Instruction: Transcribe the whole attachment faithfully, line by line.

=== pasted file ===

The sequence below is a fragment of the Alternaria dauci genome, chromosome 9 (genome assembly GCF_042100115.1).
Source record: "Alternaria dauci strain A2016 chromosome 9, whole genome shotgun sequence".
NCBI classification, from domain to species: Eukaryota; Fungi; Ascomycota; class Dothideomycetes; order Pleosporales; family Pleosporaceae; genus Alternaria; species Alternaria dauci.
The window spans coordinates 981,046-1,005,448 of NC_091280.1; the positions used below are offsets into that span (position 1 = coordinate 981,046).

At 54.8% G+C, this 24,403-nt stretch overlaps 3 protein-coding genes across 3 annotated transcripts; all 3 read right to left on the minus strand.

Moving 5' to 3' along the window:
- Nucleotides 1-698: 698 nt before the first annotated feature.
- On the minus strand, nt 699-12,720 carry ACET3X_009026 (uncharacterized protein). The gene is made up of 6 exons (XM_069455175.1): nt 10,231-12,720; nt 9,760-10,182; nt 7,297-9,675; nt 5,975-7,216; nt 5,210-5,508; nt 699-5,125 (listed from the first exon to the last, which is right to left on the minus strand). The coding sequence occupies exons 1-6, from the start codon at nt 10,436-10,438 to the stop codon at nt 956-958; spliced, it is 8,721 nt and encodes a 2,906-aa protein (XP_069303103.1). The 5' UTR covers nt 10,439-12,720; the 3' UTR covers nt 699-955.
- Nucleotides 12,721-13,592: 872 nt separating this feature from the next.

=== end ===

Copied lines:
The sequence below is a fragment of the Alternaria dauci genome, chromosome 9 (genome assembly GCF_042100115.1).
Source record: "Alternaria dauci strain A2016 chromosome 9, whole genome shotgun sequence".
NCBI classification, from domain to species: Eukaryota; Fungi; Ascomycota; class Dothideomycetes; order Pleosporales; family Pleosporaceae; genus Alternaria; species Alternaria dauci.
The window spans coordinates 981,046-1,005,448 of NC_091280.1; the positions used below are offsets into that span (position 1 = coordinate 981,046).

At 54.8% G+C, this 24,403-nt stretch overlaps 3 protein-coding genes across 3 annotated transcripts; all 3 read right to left on the minus strand.

Moving 5' to 3' along the window:
- Nucleotides 1-698: 698 nt before the first annotated feature.
- On the minus strand, nt 699-12,720 carry ACET3X_009026 (uncharacterized protein). The gene is made up of 6 exons (XM_069455175.1): nt 10,231-12,720; nt 9,760-10,182; nt 7,297-9,675; nt 5,975-7,216; nt 5,210-5,508; nt 699-5,125 (listed from the first exon to the last, which is right to left on the minus strand). The coding sequence occupies exons 1-6, from the start codon at nt 10,436-10,438 to the stop codon at nt 956-958; spliced, it is 8,721 nt and encodes a 2,906-aa protein (XP_069303103.1). The 5' UTR covers nt 10,439-12,720; the 3' UTR covers nt 699-955.
- Nucleotides 12,721-13,592: 872 nt separating this feature from the next.